Prime Minister Kamla Persad-Bissessar should check her private residence for potential breeding grounds for the dengue-carrying aedes aegypti mosquito, president of the National Association of Public Health Inspectors Mohan Bholasingh said yesterday.
He said citizens needed to do the same since anything that could retain water for at least 14 days could be used by the mosquito to multiply.
Persad-Bissessar's five-year-old grandson, Kristiano Bissessar, is being treated at the Paediatric Ward of the San Fernando General Hospital for suspected dengue.
Last month Persad-Bissessar herself was diagnosed with dengue.
It is likely that she contracted the illness while at her private residence at Phillipine, South Trinidad. Her grandson and other members of the family also live at the residence.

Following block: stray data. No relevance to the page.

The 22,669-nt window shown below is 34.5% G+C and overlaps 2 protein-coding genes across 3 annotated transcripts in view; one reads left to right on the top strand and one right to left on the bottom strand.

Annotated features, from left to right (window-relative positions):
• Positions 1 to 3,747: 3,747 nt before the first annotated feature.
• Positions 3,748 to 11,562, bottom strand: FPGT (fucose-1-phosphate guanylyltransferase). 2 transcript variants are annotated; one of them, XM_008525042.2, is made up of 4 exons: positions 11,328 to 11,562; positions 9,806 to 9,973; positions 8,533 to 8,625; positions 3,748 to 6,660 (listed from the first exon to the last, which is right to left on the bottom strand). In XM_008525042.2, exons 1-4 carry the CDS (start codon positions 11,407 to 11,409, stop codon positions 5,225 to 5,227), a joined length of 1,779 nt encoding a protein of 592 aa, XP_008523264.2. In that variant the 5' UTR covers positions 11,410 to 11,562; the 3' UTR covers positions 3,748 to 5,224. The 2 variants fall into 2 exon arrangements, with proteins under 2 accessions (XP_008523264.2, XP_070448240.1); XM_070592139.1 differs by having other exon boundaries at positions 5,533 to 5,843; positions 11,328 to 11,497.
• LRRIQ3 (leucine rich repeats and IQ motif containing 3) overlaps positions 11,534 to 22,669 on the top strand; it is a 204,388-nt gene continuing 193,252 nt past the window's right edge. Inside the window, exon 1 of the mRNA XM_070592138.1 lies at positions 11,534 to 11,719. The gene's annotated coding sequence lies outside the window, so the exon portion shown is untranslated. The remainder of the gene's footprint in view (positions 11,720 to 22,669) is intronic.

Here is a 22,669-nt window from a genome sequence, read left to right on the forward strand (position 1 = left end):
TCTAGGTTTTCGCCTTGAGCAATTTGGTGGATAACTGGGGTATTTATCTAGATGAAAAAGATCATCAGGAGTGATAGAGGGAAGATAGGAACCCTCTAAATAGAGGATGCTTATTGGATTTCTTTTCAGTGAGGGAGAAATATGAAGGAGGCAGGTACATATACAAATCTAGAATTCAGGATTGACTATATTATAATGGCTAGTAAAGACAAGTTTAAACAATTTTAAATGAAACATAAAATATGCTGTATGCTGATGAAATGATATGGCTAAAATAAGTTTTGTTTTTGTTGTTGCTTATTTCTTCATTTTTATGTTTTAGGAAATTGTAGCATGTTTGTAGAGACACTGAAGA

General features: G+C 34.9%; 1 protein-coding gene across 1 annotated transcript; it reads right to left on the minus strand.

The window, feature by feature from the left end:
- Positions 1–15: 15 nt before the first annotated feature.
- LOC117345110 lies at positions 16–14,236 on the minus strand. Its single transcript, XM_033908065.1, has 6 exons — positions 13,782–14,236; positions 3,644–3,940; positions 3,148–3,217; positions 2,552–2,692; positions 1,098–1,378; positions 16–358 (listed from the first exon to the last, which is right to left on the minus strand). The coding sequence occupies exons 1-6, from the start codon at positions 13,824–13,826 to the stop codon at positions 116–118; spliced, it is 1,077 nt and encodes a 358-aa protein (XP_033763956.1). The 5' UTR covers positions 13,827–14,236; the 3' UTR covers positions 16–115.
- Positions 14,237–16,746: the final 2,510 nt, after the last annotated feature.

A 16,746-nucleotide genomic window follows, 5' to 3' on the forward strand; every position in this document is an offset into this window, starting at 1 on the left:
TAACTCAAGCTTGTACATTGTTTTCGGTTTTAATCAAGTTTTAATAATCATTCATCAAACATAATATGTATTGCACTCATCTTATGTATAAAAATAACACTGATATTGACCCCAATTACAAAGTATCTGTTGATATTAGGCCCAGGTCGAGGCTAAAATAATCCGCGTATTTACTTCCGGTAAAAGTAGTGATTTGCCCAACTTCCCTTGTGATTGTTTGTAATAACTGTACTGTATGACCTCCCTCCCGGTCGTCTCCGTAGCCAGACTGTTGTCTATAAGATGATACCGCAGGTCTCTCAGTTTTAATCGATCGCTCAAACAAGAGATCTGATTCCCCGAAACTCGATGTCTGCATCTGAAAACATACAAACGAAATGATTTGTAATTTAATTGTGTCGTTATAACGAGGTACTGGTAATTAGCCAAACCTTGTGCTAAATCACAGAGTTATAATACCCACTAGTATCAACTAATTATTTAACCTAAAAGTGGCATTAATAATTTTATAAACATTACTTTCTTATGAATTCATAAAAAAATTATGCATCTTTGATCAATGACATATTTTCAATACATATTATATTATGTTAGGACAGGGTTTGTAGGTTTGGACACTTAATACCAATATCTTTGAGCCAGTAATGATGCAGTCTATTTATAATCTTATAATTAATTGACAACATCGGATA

Bholasingh said while the pond on Persad-Bissessar's property was likely not a source for mosquitoes, she needed to check any container that might contain stagnant water.
Bholasingh said caretakers of Persad-Bissessar's property "should check for any container that can hold water—brick holes, small bottles and any area that may hold clean clear water—because anywhere with clean, clear water can be a potential breeding ground."
He said inspectors were doing their best to control dengue but more public participation was needed.
Bholasingh said water resistant plastic bags, and "flour and feed bags" also pose a threat as a potential breeding ground because the mosquito can lay between 100 and 200 eggs.
"So, despite the large amount of spraying that is done, it will be very difficult to keep the number of mosquitoes down if the public does not participate in controlling their environment by ensuring that all containers capable of holding water are removed or put in an area where it won't get water."